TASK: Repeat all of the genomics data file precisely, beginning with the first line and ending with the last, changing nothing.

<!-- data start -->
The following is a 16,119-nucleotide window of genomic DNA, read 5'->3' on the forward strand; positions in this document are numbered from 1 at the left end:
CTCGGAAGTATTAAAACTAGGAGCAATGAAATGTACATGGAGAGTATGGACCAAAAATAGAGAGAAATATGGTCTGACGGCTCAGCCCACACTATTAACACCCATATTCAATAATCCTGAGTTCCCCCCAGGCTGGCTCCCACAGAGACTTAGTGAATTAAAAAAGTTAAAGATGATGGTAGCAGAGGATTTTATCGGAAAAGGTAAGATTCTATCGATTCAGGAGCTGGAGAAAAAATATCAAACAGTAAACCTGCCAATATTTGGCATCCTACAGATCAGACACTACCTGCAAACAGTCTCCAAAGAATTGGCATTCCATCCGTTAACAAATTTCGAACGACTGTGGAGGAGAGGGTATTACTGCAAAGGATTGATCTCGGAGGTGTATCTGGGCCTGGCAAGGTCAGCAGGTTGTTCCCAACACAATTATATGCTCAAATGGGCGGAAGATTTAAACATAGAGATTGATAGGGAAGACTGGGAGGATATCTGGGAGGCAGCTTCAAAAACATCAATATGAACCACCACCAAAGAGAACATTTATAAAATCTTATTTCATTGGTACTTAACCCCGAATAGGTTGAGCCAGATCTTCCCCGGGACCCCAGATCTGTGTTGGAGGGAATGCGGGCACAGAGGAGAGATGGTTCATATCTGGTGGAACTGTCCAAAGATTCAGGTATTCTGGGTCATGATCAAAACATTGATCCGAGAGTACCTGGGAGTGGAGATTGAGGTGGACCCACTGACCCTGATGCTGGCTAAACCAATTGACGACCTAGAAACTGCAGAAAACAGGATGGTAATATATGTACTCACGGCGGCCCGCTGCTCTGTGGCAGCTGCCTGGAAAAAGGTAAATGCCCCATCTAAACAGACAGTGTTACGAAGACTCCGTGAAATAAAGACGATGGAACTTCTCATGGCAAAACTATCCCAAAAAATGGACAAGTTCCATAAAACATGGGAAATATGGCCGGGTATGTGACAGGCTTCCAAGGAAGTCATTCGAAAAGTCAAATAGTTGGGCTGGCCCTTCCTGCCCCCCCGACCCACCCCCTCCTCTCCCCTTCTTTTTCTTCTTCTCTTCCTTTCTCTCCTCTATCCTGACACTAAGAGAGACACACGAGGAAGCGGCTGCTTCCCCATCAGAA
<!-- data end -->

The following is a 16,119-nucleotide window of genomic DNA, read 5'->3' on the forward strand; positions in this document are numbered from 1 at the left end:
CTCGGAAGTATTAAAACTAGGAGCAATGAAATGTACATGGAGAGTATGGACCAAAAATAGAGAGAAATATGGTCTGACGGCTCAGCCCACACTATTAACACCCATATTCAATAATCCTGAGTTCCCCCCAGGCTGGCTCCCACAGAGACTTAGTGAATTAAAAAAGTTAAAGATGATGGTAGCAGAGGATTTTATCGGAAAAGGTAAGATTCTATCGATTCAGGAGCTGGAGAAAAAATATCAAACAGTAAACCTGCCAATATTTGGCATCCTACAGATCAGACACTACCTGCAAACAGTCTCCAAAGAATTGGCATTCCATCCGTTAACAAATTTCGAACGACTGTGGAGGAGAGGGTATTACTGCAAAGGATTGATCTCGGAGGTGTATCTGGGCCTGGCAAGGTCAGCAGGTTGTTCCCAACACAATTATATGCTCAAATGGGCGGAAGATTTAAACATAGAGATTGATAGGGAAGACTGGGAGGATATCTGGGAGGCAGCTTCAAAAACATCAATATGAACCACCACCAAAGAGAACATTTATAAAATCTTATTTCATTGGTACTTAACCCCGAATAGGTTGAGCCAGATCTTCCCCGGGACCCCAGATCTGTGTTGGAGGGAATGCGGGCACAGAGGAGAGATGGTTCATATCTGGTGGAACTGTCCAAAGATTCAGGTATTCTGGGTCATGATCAAAACATTGATCCGAGAGTACCTGGGAGTGGAGATTGAGGTGGACCCACTGACCCTGATGCTGGCTAAACCAATTGACGACCTAGAAACTGCAGAAAACAGGATGGTAATATATGTACTCACGGCGGCCCGCTGCTCTGTGGCAGCTGCCTGGAAAAAGGTAAATGCCCCATCTAAACAGACAGTGTTACGAAGACTCCGTGAAATAAAGACGATGGAACTTCTCATGGCAAAACTATCCCAAAAAATGGACAAGTTCCATAAAACATGGGAAATATGGCCGGGTATGTGACAGGCTTCCAAGGAAGTCATTCGAAAAGTCAAATAGTTGGGCTGGCCCTTCCTGCCCCCCCGACCCACCCCCTCCTCTCCCCTTCTTTTTCTTCTTCTCTTCCTTTCTCTCCTCTATCCTGACACTAAGAGAGACACACGAGGAAGCGGCTGCTTCCCCATCAGAA